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  1. says: Jim Watkins

    Jenn, thanks for this really interesting post about world-making. I have a question about how world-making is related to the arts generally. Do the thinkers that you discuss argue that all artistic creativity is world-making? For example, it is easy for me to see how a story like Tolkein’s Lord of the Rings, or a TV series like Star Trek, are examples of world-making. But it is harder for me to see how things without narrative structure or as much complexity are examples of world-making. Are things such as quilts, furniture, and shortbread examples of world-making? Perhaps your concept of orientation could help in these latter cases. Does all making orient us in the world? Do you have any thoughts?

  2. says: Jenn Craft


    Thanks for thoughtful question as always. I’m not familiar enough with all of these scholars’ whole body of work to know the answer totally, but here’s what I do know:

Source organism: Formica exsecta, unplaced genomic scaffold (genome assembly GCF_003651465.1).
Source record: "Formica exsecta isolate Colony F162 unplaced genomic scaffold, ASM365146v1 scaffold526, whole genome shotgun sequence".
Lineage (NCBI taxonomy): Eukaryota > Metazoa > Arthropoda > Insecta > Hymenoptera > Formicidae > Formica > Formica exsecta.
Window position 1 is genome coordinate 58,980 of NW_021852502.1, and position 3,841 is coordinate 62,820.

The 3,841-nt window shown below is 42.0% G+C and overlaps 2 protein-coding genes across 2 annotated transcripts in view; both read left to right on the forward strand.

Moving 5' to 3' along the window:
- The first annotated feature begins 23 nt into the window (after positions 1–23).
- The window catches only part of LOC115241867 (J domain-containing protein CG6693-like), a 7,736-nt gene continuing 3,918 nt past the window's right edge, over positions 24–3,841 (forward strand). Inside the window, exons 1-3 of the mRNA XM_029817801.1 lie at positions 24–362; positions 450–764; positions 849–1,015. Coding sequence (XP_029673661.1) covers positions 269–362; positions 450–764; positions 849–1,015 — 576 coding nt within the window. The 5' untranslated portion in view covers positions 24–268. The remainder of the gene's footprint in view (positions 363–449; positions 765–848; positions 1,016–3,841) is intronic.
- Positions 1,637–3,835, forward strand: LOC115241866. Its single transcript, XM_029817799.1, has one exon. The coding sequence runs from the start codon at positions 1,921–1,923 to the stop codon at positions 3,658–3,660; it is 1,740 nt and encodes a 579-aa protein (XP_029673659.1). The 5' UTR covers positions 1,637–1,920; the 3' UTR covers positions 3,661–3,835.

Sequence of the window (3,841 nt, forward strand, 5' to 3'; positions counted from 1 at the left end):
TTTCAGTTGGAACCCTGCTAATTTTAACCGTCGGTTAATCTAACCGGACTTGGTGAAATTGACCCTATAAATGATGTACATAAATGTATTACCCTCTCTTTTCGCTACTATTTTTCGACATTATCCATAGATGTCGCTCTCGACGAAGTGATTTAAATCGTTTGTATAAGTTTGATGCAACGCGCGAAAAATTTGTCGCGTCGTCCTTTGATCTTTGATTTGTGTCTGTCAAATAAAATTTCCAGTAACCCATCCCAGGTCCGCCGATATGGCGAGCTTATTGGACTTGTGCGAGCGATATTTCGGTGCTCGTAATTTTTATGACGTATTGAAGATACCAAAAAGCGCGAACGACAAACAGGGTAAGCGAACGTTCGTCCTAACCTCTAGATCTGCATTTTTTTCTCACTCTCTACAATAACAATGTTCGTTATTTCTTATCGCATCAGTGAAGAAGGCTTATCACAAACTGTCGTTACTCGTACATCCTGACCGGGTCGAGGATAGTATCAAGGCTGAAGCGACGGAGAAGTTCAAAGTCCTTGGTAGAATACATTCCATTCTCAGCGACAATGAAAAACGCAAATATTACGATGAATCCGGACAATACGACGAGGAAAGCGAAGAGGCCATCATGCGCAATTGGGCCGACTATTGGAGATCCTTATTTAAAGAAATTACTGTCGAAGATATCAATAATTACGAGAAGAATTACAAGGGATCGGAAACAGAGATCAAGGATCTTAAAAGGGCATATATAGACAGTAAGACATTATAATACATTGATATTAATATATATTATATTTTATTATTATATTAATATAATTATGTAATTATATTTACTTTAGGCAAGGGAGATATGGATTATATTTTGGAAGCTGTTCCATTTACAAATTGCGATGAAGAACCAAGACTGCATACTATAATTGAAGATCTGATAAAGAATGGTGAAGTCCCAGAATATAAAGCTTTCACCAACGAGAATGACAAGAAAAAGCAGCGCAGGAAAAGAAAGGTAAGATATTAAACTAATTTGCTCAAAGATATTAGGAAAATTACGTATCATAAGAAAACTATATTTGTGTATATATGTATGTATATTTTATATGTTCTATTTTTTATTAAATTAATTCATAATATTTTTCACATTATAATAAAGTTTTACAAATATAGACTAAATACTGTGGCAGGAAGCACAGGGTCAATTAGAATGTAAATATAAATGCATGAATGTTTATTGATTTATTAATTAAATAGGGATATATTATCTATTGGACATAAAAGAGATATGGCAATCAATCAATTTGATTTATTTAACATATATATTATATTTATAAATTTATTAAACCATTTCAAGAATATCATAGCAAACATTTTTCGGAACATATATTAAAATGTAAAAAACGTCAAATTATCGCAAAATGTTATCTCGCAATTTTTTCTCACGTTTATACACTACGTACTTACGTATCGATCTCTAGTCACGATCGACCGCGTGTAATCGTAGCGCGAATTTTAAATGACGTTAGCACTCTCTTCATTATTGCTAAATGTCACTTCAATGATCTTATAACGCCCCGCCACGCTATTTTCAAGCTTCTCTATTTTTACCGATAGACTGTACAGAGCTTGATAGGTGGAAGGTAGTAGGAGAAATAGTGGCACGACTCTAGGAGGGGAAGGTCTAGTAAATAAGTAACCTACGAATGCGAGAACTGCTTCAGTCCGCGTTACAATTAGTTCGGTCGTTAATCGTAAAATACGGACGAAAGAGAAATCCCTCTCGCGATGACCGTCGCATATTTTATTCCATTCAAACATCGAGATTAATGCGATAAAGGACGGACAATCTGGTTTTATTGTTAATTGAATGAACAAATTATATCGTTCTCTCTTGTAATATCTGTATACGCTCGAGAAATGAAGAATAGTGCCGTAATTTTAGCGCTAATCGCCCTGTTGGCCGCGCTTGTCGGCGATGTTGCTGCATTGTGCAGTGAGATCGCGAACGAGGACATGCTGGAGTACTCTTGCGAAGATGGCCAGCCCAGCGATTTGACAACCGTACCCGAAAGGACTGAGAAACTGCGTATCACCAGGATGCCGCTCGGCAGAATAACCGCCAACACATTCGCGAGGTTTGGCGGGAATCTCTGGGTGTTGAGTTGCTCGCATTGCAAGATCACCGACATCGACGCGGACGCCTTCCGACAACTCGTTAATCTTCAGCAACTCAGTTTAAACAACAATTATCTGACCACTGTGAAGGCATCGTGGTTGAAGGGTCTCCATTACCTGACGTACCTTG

The question of orientation at least applies in the case of two of them–Wilder and Heidegger. Wilder, who I quote above, is mostly talking about narrative, so you’re right that its harder to apply these thoughts to art that isn’t necessarily a narrative form. But he does say in the article: “We may well remind ourselves that other arts serve the general task of orientation in other ways. The plastic and graphic arts, for example, are first of all spacial. Where narrative has sought to bring extension in time under control these arts have furthered the task of world-making by bringing extension to space under control. By marking, shaping, and building they articulate the non-temporal place of our being, with special reference to sight and touch.” So for him at least, the fact that making of all kinds is a spatial activity of sorts would put it in the realm of world-making.